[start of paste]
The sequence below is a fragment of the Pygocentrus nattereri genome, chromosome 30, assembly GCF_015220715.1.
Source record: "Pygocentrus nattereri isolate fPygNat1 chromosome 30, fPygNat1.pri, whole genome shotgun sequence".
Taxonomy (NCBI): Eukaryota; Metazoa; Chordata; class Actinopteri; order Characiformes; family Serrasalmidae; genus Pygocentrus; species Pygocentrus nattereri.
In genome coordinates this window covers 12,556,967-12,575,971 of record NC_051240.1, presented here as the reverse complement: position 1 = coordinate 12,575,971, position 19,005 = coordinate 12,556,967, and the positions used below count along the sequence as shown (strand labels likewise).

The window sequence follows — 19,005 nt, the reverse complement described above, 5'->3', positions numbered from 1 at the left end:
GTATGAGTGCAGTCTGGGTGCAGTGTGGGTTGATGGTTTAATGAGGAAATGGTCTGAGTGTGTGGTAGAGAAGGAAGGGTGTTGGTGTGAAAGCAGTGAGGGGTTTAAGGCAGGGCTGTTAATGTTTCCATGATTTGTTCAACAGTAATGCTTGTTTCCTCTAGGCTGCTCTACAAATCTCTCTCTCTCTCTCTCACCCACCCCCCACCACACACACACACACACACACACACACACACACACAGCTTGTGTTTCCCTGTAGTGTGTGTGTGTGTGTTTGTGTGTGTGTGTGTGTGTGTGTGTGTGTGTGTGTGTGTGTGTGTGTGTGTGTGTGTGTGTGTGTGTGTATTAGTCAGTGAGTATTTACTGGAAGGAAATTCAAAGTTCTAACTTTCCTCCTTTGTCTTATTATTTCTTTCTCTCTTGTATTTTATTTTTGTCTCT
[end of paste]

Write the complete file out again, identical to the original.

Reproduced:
The sequence below is a fragment of the Pygocentrus nattereri genome, chromosome 30, assembly GCF_015220715.1.
Source record: "Pygocentrus nattereri isolate fPygNat1 chromosome 30, fPygNat1.pri, whole genome shotgun sequence".
Taxonomy (NCBI): Eukaryota; Metazoa; Chordata; class Actinopteri; order Characiformes; family Serrasalmidae; genus Pygocentrus; species Pygocentrus nattereri.
In genome coordinates this window covers 12,556,967-12,575,971 of record NC_051240.1, presented here as the reverse complement: position 1 = coordinate 12,575,971, position 19,005 = coordinate 12,556,967, and the positions used below count along the sequence as shown (strand labels likewise).

The window sequence follows — 19,005 nt, the reverse complement described above, 5'->3', positions numbered from 1 at the left end:
GTATGAGTGCAGTCTGGGTGCAGTGTGGGTTGATGGTTTAATGAGGAAATGGTCTGAGTGTGTGGTAGAGAAGGAAGGGTGTTGGTGTGAAAGCAGTGAGGGGTTTAAGGCAGGGCTGTTAATGTTTCCATGATTTGTTCAACAGTAATGCTTGTTTCCTCTAGGCTGCTCTACAAATCTCTCTCTCTCTCTCTCACCCACCCCCCACCACACACACACACACACACACACACACACACACACAGCTTGTGTTTCCCTGTAGTGTGTGTGTGTGTGTTTGTGTGTGTGTGTGTGTGTGTGTGTGTGTGTGTGTGTGTGTGTGTGTGTGTGTGTGTGTGTGTGTGTGTATTAGTCAGTGAGTATTTACTGGAAGGAAATTCAAAGTTCTAACTTTCCTCCTTTGTCTTATTATTTCTTTCTCTCTTGTATTTTATTTTTGTCTCT